Knowledge of the average composition of the upper continental crust is crucial to establish not only how it formed but also when. While well constrained averages have been suggested for its major and trace element composition, no values exist for its Nd and Hf isotopic compositions even though radiogenic isotopic systems provide valuable information on its average model age. Here we present Nd and Hf isotopic data determined on a large number of loess deposits from several continents. We demonstrate that these deposits have very uniform Nd and Hf isotopic compositions. We obtain an average Nd isotopic composition that is similar to previous estimates for the upper continental crust (epsilon(Nd) = -10.3 +/- 1.2 (1 sigma)) and we establish a new Hf average value at epsilon(Hf) = -13.2 +/- 2 (1 sigma). This average falls on the "Terrestrial Array", demonstrating that the two parent-daughter ratios are not decoupled during crust formation. Trace element data acquired on the same set of samples allow us to calculate an average Sm-147/Nd-144 ratio for the upper continental crust: 0.1193 +/- 0.0026, a value slightly higher than previous estimates. Based on the relationship between Sm/Nd and Nd isotopes, we estimate the average Nd extraction age of upper continental crust from the depleted mantle at T-DM(Nd) = 1.82 +/- 0.07 Ga. This model age is entirely consistent with previous suggestions made for example by Goldstein et al. (1984). Assuming that for each individual sample, the Hf model age cannot be younger than the Nd model age, our new Nd-Hf isotopic data provide a value for the very poorly known Lu-176/Hf-177 ratio of the upper crust. Our estimate is Lu-176/Hf-177 = 0.0125 +/- 0.0018, a value significantly lower than commonly used values (0.0150-0.0159; Griffin et al., 2002; Goodge and Vervoort, 2006; Hawkesworth et al., 2010) but higher than Rudnick and Gao's (2003) estimate of 0.0083. The impact of our new Lu-176/Hf-177 ratio on crustal model ages of zircon populations is not simple to evaluate but the Hf model ages calculated with this new Lu/Hf ratio could be younger by up to 500 Ma. (C) 2013 Elsevier B.V. All rights reserved.
    Download Collect
  • Sulfur and lead isotopic evidence of relic Archean sediments in the Pitcairn mantle plume

    Chauvel, Catherine   Thomassot, Emilie   Devey, Colin W.   Dazas, Baptiste  

    The isotopic diversity of oceanic island basalts (OIB) is usually attributed to the influence, in their sources, of ancient material recycled into the mantle, although the nature, age, and quantities of this material remain controversial. The unradiogenic Pb isotope signature of the enriched mantle I (EM I) source of basalts from, for example, Pitcairn or Walvis Ridge has been variously attributed to recycled pelagic sediments, lower continental crust, or recycled subcontinental lithosphere. Our study helps resolve this debate by showing that Pitcairn lavas contain sulfides whose sulfur isotopic compositions are affected by mass-independent fractionation (S-MIF down to Delta S-33 =3D -0.8), something which is thought to have occurred on Earth only before 2.45 Ga, constraining the youngest possible age of the EM I source component. With this independent age constraint and a Monte Carlo refinement modeling of lead isotopes, we place the likely Pitcairn source age at 2.5 Ga to 2.6 Ga. The Pb, Sr, Nd, and Hf isotopic mixing arrays show that the Archean EM I material was poor in trace elements, resembling Archean sediment. After subduction, this Archean sediment apparently remained stored in the deep Earth for billions of years before returning to the surface as Pitcairn's characteristic EM I signature. The presence of negative S-MIF in the deep mantle may also help resolve the problem of an apparent deficit of negative Delta S-33 anomalies so far found in surface reservoirs.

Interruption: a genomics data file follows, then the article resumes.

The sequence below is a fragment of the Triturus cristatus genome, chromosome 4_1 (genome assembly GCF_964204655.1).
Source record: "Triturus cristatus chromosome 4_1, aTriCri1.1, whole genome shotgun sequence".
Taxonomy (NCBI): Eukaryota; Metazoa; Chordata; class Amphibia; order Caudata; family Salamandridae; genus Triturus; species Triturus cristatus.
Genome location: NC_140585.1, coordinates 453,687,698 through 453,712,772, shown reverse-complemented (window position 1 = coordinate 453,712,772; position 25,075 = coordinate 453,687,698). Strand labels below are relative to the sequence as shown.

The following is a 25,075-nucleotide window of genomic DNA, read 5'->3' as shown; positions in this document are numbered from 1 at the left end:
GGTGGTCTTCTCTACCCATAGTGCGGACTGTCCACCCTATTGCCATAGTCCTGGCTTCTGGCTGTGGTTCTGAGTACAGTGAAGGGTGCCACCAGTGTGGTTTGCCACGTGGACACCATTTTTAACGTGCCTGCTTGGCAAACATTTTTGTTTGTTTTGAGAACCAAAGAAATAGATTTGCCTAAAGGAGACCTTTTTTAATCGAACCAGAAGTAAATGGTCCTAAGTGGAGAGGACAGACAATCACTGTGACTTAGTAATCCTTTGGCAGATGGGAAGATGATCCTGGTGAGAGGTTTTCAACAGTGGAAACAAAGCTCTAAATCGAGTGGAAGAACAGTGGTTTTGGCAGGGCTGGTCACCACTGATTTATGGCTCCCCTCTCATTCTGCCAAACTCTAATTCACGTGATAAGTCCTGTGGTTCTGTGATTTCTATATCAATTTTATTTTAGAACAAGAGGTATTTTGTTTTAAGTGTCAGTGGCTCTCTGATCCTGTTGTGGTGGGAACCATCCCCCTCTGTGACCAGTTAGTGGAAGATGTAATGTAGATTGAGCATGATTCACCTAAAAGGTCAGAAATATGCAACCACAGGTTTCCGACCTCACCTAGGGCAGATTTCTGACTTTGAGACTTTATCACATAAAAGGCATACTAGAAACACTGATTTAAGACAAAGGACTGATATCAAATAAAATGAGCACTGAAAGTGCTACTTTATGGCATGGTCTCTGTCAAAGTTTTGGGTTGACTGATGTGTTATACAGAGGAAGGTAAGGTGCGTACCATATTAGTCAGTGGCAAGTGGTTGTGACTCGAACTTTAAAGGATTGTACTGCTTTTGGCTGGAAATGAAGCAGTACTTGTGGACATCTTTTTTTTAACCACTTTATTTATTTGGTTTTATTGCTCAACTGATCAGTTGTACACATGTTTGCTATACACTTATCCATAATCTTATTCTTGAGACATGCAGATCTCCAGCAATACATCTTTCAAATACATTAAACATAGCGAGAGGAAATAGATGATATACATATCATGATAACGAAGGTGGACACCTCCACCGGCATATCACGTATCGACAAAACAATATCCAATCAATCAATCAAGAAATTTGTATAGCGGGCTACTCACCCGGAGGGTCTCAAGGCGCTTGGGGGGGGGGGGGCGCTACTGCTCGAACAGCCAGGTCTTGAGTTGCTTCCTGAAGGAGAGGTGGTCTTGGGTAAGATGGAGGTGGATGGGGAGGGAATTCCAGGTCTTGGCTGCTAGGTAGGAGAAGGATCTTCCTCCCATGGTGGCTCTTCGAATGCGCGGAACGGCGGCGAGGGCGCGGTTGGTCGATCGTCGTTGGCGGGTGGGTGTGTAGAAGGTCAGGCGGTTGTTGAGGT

Download Collect
  • Role of recycled oceanic basalt and sediment in generating the Hf–Nd mantle?array

    Chauvel, Catherine   Lewin, Eric   Carpentier, Marion   Arndt, Nicholas T.   Marini, Jean-Christophe